• Wayne County: 271.
  • Total Dearborn birds: 231.
  • Total birds at work: 203.
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my year in birds: 2019

Well, I did do a little traveling in 2019: to Wisconsin for my sister-in-law’s birthday, and to Montana for spouse’s old friends reunion. I’d been to both states before, so no lifers on these trips. My life bird this year was Whooping Crane, in my home county.

  • Total life birds: 1112
  • Total ABA-area birds: 587. Note this is two more than last year, and I think the bird other than the crane may have been an armchair pickup of a bird added to the ABA list from a split.
  • Total state birds: 329. The crane and Brewer’s Blackbird (also in my home township).

Work county. Alas, now that I have left my long-time job, my former county, city, and workplace lists will likely not grow much, although if something really interesting shows up I might run over there and take a look.

  • Wayne County: 271. For whatever reason, I had somehow missed Common Gallinule in the county.
  • Total Dearborn birds: 231.
  • Total birds at work: 203. The last bird for these 2 categories was a Yellow-crowned Night-heron at work.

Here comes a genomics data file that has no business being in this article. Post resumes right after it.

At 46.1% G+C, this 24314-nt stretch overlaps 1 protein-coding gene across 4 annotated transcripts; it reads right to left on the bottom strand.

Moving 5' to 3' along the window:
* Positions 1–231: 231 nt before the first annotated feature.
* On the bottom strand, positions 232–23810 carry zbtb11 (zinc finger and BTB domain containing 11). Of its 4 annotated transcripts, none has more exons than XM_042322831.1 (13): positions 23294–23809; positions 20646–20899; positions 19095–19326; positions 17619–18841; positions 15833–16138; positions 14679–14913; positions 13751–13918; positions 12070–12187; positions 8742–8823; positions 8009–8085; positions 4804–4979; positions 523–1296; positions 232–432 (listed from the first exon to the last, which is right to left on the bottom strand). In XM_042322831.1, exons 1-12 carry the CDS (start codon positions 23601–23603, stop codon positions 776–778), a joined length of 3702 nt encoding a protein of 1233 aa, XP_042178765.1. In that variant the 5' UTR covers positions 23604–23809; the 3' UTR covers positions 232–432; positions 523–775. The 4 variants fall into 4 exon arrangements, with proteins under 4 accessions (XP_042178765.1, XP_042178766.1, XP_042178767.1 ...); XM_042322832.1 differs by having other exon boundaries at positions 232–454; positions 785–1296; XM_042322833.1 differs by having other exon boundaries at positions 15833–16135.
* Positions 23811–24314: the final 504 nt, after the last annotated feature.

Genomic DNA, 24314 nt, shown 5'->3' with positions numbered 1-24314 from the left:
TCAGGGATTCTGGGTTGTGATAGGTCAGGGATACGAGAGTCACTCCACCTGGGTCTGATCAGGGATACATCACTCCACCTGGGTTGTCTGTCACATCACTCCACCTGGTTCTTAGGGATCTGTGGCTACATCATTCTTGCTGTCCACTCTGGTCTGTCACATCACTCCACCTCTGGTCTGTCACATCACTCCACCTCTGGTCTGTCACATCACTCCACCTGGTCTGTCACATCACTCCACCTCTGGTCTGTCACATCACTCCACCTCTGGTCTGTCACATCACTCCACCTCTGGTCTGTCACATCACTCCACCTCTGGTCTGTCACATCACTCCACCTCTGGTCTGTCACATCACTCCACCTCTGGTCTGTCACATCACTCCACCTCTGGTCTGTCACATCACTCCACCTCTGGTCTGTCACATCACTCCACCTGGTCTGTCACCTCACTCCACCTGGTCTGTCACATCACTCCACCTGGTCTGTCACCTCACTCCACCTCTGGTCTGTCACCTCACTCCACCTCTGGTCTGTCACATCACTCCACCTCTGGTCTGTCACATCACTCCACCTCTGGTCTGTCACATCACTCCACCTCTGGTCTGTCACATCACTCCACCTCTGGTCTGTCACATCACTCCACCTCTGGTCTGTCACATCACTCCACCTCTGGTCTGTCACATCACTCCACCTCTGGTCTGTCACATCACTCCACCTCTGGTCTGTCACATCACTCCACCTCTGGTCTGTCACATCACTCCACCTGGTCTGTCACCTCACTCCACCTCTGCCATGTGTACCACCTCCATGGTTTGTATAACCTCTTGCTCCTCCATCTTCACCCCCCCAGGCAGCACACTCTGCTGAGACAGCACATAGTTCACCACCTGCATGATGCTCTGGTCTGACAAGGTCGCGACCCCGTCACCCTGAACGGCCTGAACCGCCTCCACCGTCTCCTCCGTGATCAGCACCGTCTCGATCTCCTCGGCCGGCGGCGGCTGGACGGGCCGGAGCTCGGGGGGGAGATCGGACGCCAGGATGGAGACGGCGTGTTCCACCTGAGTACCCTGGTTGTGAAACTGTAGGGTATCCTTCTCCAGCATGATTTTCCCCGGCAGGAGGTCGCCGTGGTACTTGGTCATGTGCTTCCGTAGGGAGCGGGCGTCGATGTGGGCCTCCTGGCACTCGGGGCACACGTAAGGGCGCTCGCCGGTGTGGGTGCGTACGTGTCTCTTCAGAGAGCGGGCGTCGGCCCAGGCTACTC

Home county.

  • Total birds, Washtenaw County: 241.
  • Total birds in my home township of Lodi Township: 198.
  • Yard birds: 161. Coolest was an Eastern Whip-poor-will that was around for a couple days; it was also a township and county bird for me. Alder Flycatcher was an expected species. Several others were flyovers: Caspian Tern, Trumpeter Swan, and Greater Yellowlegs. The tern was also a township and county bird. Yard list is now 176 species.
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my year in birds: 2018

“Birding” in the sense of really spending time in the field looking for birds has largely fallen by the wayside. My work over the past few years expanded into broader ecological endeavors, heavy on botany and entomology. But in keeping with tradition, here is my catch up post.

  • Some new life birds since the last update: Elegant Tern and Red-breasted Sapsucker (2017 on a visit to California) and Spotted Redshank (2018, in my home county), and Slaty-backed Gull (2018, in my former home county).
  • Total life birds: 1111.
  • Total ABA-area birds: 585.
  • Total state birds: 327.

Work county. Alas, now that I have left my long-time job, my former county, city, and workplace lists will likely not grow much, although if something really interesting shows up I might run over there and take a look.

  • Wayne County: 270. Last two were notable. One was the first confirmed record for the county for Say’s Phoebe, found by my other half at his work place, a big corporate campus, in December. The other was the above-mentioned gull.
  • Total Dearborn birds: 231.